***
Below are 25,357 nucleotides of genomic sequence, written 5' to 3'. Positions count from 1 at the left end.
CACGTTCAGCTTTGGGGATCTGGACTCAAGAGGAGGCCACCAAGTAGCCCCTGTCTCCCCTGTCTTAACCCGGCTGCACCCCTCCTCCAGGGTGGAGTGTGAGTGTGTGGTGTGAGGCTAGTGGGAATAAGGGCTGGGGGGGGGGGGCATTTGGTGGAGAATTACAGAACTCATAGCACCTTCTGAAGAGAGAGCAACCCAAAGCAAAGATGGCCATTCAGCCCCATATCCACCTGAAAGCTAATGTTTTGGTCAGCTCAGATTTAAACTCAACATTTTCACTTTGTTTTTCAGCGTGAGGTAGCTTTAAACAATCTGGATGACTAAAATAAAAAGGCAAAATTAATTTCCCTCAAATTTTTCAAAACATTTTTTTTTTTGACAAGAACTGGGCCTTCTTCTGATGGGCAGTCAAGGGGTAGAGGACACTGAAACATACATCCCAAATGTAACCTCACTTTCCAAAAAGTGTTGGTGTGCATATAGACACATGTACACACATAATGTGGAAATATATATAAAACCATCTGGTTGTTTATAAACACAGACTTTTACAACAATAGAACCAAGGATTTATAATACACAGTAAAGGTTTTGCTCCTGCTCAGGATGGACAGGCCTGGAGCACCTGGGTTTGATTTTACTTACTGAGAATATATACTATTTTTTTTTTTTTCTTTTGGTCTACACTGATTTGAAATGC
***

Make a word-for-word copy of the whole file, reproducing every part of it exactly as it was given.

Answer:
Below are 25,357 nucleotides of genomic sequence, written 5' to 3'. Positions count from 1 at the left end.
CACGTTCAGCTTTGGGGATCTGGACTCAAGAGGAGGCCACCAAGTAGCCCCTGTCTCCCCTGTCTTAACCCGGCTGCACCCCTCCTCCAGGGTGGAGTGTGAGTGTGTGGTGTGAGGCTAGTGGGAATAAGGGCTGGGGGGGGGGGGCATTTGGTGGAGAATTACAGAACTCATAGCACCTTCTGAAGAGAGAGCAACCCAAAGCAAAGATGGCCATTCAGCCCCATATCCACCTGAAAGCTAATGTTTTGGTCAGCTCAGATTTAAACTCAACATTTTCACTTTGTTTTTCAGCGTGAGGTAGCTTTAAACAATCTGGATGACTAAAATAAAAAGGCAAAATTAATTTCCCTCAAATTTTTCAAAACATTTTTTTTTTTGACAAGAACTGGGCCTTCTTCTGATGGGCAGTCAAGGGGTAGAGGACACTGAAACATACATCCCAAATGTAACCTCACTTTCCAAAAAGTGTTGGTGTGCATATAGACACATGTACACACATAATGTGGAAATATATATAAAACCATCTGGTTGTTTATAAACACAGACTTTTACAACAATAGAACCAAGGATTTATAATACACAGTAAAGGTTTTGCTCCTGCTCAGGATGGACAGGCCTGGAGCACCTGGGTTTGATTTTACTTACTGAGAATATATACTATTTTTTTTTTTTTCTTTTGGTCTACACTGATTTGAAATGC